Abdominopelvic CT-scan reports

Abdominopelvic CT-scan were realized with one or two acquisitions for a mean (SD) dose length product of 768 (565) mGy.cm. Only 4.3% (n = 6) of the 141 CT-scans were considered as normal (no detectable intra-abdominal acute event). There was luminal inflammation without complication in 24.8% (n = 35) of cases, abscess, fistula or perforation in 22.7% (n = 32), mechanical bowel obstruction in 36.9% (n = 52) and acute intra-abdominal diagnosis not related to CD in 11.3% (n = 16) (renal colic, acute cholecystitis) (Fig. 3).

Fig. 3
figure 3

Examples of diagnosis made by CT scan: a abdominal abcess in a 36-years old patient (white arrow); b bowel obstruction related to a stenosis of the stomia in a 25-years old patient (white arrow); c ileal inflammation in a 21-years old patient (white arrow) and d right ureteral lithiasis in a 48-years old patient (renal colic)

Predictive factors of finding a complication at CT-scan

The analysis of predictive factors of finding a complication of CD at abdominopelvic CT-scan is presented in Table 3. In univariate analysis, a stricturing phenotype (OR, 2.48; 95% CI, 1.16–5.29; p = 0.02) and a previous surgery (OR, 2.90; 95% CI, 1.37–6.14; p = 0.005) were predictive factors, whereas in multivariate analysis no independent predictive factor was statistically significant.

Table 3 Predictive factors of finding a complication of Crohn’s disease at abdominopelvic CT-scan in visits to the emergency department for digestive symptoms

Diagnosis and management after visit to emergency department

After the admission to the emergency department, 96 patients were hospitalized in gastroenterology department or digestive surgery department. Medical treatment was changed or optimized in 45 and surgery was performed in 21 within 3 months.

Discussion

In our large cohort of patients admitted to the emergency department of our hospital, CT-scan examination was performed in 24% of visits for digestive symptoms.

Patient characteristics are comparable to those reported in the literature for disease localization, phenotype and surgery [11,12,13,14]. The percentage of patients with a diagnosis between 17 and 40 years was high at 75.1% compared to literature where a percentage of 55% has been reported [13, 14]. However, the mean age at diagnosis of our cohort is comparable to other studies [14].

Our results show that CT-scan detected a penetrating (abscess, fistula, perforation) or stricturing complication (bowel obstruction) in 60% of cases, in contrast with the rates of complications reported in literature of only 23 to 36% [7,8,9, 15, 16].

Univariate analysis of our data evidenced that predictive factors of complications using CT-scan (perforation, abscess, fistula, stenosis) were history of abdominal surgery (OR, 2.9) and stricturing phenotype (OR, 3.42). No independent predictive factor was identified with multivariate analysis, may be due to our small sample size (141 CT-scans). In studies with higher sample sizes, independent predictive factors of abnormal findings using abdominopelvic CT-scan in CD patients presenting to an emergency department were history of abdominal surgery (OR, 2.2) [9], history of bowel obstruction (OR, 3.8), history of intraabdominal abscess (OR, 2.6) [17] and stricturing or penetrating phenotype (OR, 2.72) [16]. Nowadays, there is no available predictive score validated in independent population of CD’s patients for the diagnosis of complications. Clinical examination remains the predominant criteria for addressing the patient to the imaging unit.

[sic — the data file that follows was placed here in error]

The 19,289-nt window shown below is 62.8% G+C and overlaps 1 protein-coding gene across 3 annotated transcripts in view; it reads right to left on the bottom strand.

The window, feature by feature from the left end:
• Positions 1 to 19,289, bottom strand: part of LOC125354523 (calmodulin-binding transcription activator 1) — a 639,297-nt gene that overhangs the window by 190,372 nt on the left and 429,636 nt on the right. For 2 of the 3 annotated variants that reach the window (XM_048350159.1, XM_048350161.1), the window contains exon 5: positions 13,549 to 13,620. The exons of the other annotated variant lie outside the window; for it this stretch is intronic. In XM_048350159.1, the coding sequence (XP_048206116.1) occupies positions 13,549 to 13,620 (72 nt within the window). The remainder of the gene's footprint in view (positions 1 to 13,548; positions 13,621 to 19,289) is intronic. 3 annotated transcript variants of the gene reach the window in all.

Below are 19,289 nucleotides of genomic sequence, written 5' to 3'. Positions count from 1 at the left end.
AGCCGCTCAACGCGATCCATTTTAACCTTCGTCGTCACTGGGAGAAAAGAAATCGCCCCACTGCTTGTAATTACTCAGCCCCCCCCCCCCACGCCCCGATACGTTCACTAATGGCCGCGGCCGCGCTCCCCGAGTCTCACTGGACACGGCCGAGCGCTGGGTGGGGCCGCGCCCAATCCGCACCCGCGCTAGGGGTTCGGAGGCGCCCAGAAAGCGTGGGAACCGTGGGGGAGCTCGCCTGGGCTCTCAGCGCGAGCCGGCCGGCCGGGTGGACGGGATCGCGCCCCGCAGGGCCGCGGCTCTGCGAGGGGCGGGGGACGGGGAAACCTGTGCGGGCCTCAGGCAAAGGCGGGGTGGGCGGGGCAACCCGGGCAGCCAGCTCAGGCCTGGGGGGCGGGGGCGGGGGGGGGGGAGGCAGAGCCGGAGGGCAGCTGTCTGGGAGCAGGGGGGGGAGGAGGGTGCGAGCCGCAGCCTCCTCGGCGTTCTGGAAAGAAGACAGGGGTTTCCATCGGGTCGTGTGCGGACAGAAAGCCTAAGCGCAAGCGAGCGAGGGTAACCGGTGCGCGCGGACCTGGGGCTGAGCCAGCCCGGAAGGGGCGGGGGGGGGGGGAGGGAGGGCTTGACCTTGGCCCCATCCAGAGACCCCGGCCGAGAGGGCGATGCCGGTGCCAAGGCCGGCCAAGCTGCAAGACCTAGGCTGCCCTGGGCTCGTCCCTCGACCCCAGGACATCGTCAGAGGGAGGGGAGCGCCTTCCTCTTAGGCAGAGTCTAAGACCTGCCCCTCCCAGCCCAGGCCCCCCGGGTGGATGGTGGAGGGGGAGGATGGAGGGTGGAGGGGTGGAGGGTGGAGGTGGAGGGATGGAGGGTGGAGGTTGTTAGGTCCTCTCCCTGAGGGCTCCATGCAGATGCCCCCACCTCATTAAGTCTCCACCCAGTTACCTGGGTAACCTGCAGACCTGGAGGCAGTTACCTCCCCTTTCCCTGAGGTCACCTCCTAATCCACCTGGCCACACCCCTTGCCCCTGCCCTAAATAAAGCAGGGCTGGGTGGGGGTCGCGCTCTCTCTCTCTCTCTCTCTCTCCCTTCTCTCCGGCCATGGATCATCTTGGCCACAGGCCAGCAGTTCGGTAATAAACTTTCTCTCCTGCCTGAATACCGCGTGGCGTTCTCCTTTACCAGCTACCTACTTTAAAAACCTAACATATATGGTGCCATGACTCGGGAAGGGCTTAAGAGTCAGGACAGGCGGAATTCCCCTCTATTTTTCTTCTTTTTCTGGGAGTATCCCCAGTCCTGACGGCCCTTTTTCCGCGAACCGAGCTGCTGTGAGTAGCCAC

The percentage of abdominopelvic CT-scans during visits for digestive system symptoms in patients with CD was 23.7% in our study. The study of Kerner et al. showed a significant increase of the rate of CT-scans performed in patients with CD admitted to emergency department: 47.1% in 2001 and 77.5% in 2009 [3]. A more frequent use of CT-scan was reported for all patients who were admitted to an emergency department for abdominal pain [18]. This is most probably due to the improved availability of CT-scans. Various studies reported rates from 49 to 71% for the use of CT-scan for abdominal pain in emergency departments [5, 7,8,9]. Therefore, the rates of CT-scan use that we report (23.7%) are relatively low, probably due to adequate patient selection in a tertiary center and 24-h availability of a gastroenterologist.

According to these results, the indication of CT-scan in emergency department for patients of our cohort appeared to be most often appropriate (low rates of CT-scans performed at admission and high rates of complications detected). Indeed, patients with CD are frequently irradiated for diagnosis purposes and it is necessary to limit their exposition to X-rays [19]. Recent studies in children showed that early exposure to radiations of CT-scan was associated to an increased risk of brain tumor and leukemia [20]. Several studies evidenced that CD patients received large cumulative doses (> 100 mSv) during their follow-up and were exposed to CT-scan radiations up to 2–3 times per year [19, 21,22,23].